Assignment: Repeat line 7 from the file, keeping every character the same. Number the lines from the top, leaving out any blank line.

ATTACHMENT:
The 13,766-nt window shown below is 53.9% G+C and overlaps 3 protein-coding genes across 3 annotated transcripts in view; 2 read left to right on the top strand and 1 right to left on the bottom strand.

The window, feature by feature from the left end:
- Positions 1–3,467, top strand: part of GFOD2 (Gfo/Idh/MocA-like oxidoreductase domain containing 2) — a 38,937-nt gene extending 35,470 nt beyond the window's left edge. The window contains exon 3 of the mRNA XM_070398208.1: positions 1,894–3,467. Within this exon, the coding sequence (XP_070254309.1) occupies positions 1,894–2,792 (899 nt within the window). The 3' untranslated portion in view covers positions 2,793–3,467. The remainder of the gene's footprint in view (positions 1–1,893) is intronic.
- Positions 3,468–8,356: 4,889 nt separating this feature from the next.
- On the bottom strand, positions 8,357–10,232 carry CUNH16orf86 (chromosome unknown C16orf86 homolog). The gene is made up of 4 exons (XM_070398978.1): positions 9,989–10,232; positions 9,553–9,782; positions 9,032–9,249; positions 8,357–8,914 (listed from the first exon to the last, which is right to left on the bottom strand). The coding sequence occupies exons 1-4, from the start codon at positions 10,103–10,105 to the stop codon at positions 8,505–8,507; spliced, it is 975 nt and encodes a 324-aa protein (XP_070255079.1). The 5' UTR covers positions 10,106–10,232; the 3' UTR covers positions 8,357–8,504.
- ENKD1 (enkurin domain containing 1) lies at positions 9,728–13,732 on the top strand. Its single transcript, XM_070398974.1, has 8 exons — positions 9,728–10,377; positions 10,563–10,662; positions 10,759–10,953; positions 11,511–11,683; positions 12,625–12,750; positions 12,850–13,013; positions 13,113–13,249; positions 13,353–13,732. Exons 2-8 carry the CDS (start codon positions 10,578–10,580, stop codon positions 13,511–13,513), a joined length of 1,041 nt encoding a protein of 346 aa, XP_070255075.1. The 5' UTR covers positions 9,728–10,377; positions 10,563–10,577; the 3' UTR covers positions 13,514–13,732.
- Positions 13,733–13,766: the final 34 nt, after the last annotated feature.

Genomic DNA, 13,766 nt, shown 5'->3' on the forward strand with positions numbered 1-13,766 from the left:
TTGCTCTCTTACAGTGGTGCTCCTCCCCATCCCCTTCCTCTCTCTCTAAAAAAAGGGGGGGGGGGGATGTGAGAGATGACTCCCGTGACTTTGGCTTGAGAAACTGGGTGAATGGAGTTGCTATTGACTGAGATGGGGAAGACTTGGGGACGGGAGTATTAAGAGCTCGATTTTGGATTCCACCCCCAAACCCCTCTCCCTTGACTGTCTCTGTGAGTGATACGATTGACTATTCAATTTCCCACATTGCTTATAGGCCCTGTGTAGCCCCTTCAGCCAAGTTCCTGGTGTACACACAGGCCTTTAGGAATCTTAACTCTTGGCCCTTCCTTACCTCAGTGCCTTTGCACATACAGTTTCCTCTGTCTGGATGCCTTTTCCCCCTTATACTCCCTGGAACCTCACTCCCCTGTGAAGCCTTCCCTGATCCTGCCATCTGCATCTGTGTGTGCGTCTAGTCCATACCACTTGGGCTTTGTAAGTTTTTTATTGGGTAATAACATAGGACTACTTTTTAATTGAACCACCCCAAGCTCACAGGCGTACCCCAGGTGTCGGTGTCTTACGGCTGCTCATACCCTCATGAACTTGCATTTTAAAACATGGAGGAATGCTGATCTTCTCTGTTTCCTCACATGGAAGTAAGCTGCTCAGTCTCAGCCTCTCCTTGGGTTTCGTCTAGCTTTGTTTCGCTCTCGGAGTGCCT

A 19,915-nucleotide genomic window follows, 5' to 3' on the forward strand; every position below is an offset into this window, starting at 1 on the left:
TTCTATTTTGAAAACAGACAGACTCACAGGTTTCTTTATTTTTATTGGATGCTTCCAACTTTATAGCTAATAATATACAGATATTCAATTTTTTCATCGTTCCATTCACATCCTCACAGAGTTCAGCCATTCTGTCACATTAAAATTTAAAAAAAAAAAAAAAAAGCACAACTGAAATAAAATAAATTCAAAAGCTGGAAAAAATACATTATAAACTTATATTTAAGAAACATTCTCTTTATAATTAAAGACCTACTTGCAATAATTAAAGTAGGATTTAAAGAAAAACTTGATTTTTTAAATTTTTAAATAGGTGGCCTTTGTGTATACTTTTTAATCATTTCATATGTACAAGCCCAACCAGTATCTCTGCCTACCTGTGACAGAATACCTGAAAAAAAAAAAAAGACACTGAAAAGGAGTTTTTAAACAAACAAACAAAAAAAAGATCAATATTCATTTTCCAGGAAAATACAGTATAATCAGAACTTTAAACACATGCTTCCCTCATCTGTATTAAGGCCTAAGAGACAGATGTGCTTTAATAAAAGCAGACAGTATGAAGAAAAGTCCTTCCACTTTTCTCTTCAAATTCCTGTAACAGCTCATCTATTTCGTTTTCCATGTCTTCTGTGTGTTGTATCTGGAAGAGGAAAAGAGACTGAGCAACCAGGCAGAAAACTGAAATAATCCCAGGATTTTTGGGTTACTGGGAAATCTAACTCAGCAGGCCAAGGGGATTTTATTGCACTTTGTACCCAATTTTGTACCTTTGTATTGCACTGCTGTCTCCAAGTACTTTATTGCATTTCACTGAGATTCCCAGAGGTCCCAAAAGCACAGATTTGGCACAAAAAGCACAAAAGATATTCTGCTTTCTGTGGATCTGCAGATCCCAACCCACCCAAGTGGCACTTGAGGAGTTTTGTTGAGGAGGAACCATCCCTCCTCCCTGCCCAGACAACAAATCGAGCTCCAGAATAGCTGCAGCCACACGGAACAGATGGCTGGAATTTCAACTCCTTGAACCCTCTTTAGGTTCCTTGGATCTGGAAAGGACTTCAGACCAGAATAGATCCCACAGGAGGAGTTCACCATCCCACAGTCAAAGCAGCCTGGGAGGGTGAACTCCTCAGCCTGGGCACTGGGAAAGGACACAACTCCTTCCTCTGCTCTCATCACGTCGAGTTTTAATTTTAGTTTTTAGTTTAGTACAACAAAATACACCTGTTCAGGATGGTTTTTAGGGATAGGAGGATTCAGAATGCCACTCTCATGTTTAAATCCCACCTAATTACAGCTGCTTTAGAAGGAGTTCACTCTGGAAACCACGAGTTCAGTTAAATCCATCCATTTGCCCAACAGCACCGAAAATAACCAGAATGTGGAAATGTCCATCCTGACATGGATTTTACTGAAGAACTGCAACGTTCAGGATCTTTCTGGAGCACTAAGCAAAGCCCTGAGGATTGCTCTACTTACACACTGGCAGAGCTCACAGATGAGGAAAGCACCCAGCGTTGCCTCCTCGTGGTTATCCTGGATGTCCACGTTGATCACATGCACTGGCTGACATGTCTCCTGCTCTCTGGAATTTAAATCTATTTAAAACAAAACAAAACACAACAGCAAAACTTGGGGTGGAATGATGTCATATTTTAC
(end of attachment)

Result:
- Positions 13,733–13,766: the final 34 nt, after the last annotated feature.